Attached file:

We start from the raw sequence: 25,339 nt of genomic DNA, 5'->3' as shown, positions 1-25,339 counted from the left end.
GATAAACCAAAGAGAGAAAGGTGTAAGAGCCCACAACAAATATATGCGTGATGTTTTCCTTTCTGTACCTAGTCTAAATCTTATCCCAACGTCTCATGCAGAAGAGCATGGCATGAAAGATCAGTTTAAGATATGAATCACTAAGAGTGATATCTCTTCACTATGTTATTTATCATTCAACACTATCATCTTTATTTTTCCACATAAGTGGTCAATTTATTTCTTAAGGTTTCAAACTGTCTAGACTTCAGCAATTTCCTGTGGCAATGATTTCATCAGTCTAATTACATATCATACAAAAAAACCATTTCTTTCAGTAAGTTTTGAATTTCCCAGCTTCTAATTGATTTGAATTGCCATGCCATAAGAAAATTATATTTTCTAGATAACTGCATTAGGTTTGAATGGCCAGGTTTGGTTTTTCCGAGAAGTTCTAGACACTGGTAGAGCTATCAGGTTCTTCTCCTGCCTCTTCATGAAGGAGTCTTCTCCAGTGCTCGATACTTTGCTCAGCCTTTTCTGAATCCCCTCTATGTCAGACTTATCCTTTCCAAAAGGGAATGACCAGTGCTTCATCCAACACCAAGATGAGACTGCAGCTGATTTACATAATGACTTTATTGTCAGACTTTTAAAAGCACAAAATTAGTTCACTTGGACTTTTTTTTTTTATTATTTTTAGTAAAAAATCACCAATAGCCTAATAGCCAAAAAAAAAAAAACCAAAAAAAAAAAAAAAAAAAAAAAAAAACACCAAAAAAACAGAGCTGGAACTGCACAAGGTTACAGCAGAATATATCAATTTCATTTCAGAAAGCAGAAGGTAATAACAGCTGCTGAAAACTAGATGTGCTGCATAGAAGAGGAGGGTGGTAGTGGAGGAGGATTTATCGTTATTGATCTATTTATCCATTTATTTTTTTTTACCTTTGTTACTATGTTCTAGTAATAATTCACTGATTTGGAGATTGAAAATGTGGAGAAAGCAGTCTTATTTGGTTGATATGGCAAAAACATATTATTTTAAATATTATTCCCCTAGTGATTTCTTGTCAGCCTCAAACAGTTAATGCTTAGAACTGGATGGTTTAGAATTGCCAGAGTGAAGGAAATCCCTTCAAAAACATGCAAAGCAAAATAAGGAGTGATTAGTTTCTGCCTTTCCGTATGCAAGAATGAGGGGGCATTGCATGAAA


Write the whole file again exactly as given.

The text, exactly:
We start from the raw sequence: 25,339 nt of genomic DNA, 5'->3' as shown, positions 1-25,339 counted from the left end.
GATAAACCAAAGAGAGAAAGGTGTAAGAGCCCACAACAAATATATGCGTGATGTTTTCCTTTCTGTACCTAGTCTAAATCTTATCCCAACGTCTCATGCAGAAGAGCATGGCATGAAAGATCAGTTTAAGATATGAATCACTAAGAGTGATATCTCTTCACTATGTTATTTATCATTCAACACTATCATCTTTATTTTTCCACATAAGTGGTCAATTTATTTCTTAAGGTTTCAAACTGTCTAGACTTCAGCAATTTCCTGTGGCAATGATTTCATCAGTCTAATTACATATCATACAAAAAAACCATTTCTTTCAGTAAGTTTTGAATTTCCCAGCTTCTAATTGATTTGAATTGCCATGCCATAAGAAAATTATATTTTCTAGATAACTGCATTAGGTTTGAATGGCCAGGTTTGGTTTTTCCGAGAAGTTCTAGACACTGGTAGAGCTATCAGGTTCTTCTCCTGCCTCTTCATGAAGGAGTCTTCTCCAGTGCTCGATACTTTGCTCAGCCTTTTCTGAATCCCCTCTATGTCAGACTTATCCTTTCCAAAAGGGAATGACCAGTGCTTCATCCAACACCAAGATGAGACTGCAGCTGATTTACATAATGACTTTATTGTCAGACTTTTAAAAGCACAAAATTAGTTCACTTGGACTTTTTTTTTTTATTATTTTTAGTAAAAAATCACCAATAGCCTAATAGCCAAAAAAAAAAAAACCAAAAAAAAAAAAAAAAAAAAAAAAAAACACCAAAAAAACAGAGCTGGAACTGCACAAGGTTACAGCAGAATATATCAATTTCATTTCAGAAAGCAGAAGGTAATAACAGCTGCTGAAAACTAGATGTGCTGCATAGAAGAGGAGGGTGGTAGTGGAGGAGGATTTATCGTTATTGATCTATTTATCCATTTATTTTTTTTTACCTTTGTTACTATGTTCTAGTAATAATTCACTGATTTGGAGATTGAAAATGTGGAGAAAGCAGTCTTATTTGGTTGATATGGCAAAAACATATTATTTTAAATATTATTCCCCTAGTGATTTCTTGTCAGCCTCAAACAGTTAATGCTTAGAACTGGATGGTTTAGAATTGCCAGAGTGAAGGAAATCCCTTCAAAAACATGCAAAGCAAAATAAGGAGTGATTAGTTTCTGCCTTTCCGTATGCAAGAATGAGGGGGCATTGCATGAAA